This three dimensional effect is created by superimposing images of Jupiter's moon, Europa, which were taken from two slightly different perspectives. When viewed through red (left eye) and blue (right eye)filters as with red-blue glasses, the product shows variations in height of surface features.
This stereo view is of an area just southeast of the Tyre multi-ring structure on Jupiter's icy moon Europa. The circular to oval shaped pits that contain dark material are secondary craters formed by debris which was tossed from the site of the impact which formed Tyre, then reimpacted some distance away. Ridges appear as high-standing features and troughs as low-standing features. Regions of chaotic terrain also have topographic expression; for example, the one with large rafts and blocky material (upper right) appears lower than the surrounding terrain.
North is to the top of the image and the sun illuminates the surface from the lower left. The stereo image is in an orthographic projection, centered at 14 degrees north latitude and 130 degrees west longitude, and covers an area approximately 29 by 71 kilometers (18 by 44 miles). The resolution is about 30 meters (100 feet) across. The images were taken on May 31, 1998 at a range of approximately 4192 kilometers (2620 miles)kkby the Solid State Imaging (SSI) system on NASA's Galileo spacecraft.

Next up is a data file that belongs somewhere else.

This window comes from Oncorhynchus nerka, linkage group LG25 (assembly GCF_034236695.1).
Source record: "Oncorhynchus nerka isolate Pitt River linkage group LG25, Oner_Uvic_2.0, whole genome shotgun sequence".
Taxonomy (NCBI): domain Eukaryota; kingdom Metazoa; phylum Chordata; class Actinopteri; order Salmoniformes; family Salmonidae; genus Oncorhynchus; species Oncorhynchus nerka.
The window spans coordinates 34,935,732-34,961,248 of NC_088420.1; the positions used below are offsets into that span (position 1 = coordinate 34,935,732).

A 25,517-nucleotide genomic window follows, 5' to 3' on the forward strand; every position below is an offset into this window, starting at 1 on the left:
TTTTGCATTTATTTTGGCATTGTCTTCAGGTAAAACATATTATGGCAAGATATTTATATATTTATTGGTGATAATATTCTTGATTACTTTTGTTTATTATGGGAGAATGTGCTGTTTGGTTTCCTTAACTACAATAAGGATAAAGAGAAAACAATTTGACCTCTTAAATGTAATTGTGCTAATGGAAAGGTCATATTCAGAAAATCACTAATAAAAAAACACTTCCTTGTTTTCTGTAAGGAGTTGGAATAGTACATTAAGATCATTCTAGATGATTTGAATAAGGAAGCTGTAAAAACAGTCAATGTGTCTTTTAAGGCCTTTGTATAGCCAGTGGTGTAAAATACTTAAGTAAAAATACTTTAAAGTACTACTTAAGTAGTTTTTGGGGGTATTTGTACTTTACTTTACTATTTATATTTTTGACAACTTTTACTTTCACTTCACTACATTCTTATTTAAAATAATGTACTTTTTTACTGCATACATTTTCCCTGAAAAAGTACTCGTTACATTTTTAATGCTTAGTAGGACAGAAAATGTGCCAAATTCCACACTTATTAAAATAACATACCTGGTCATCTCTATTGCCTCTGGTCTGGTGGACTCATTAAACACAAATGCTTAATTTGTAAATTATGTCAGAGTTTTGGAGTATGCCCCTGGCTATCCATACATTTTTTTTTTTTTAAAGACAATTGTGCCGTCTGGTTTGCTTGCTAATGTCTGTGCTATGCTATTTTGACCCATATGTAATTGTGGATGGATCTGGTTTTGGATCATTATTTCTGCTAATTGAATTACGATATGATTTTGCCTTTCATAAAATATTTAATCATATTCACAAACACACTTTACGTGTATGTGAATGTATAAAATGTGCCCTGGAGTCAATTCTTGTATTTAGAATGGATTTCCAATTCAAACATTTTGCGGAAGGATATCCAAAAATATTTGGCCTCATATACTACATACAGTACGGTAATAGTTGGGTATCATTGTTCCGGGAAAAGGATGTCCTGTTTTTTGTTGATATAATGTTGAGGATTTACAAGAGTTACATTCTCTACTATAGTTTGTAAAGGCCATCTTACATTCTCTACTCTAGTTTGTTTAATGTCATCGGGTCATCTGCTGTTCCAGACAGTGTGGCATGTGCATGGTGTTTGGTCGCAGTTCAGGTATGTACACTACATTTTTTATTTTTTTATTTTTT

The Jet Propulsion Laboratory, Pasadena, CA manages the Galileo mission or NASA's Office of Space Science, Washington, DC.
This image and other images and data received from Galileo are posted on the World Wide Web, on the Galileo mission home page at URLhttp://galileo.jpl.nasa.gov. Background information and educational context for the images can be found at URLhttp://www.jpl.nasa.gov/galileo/sepo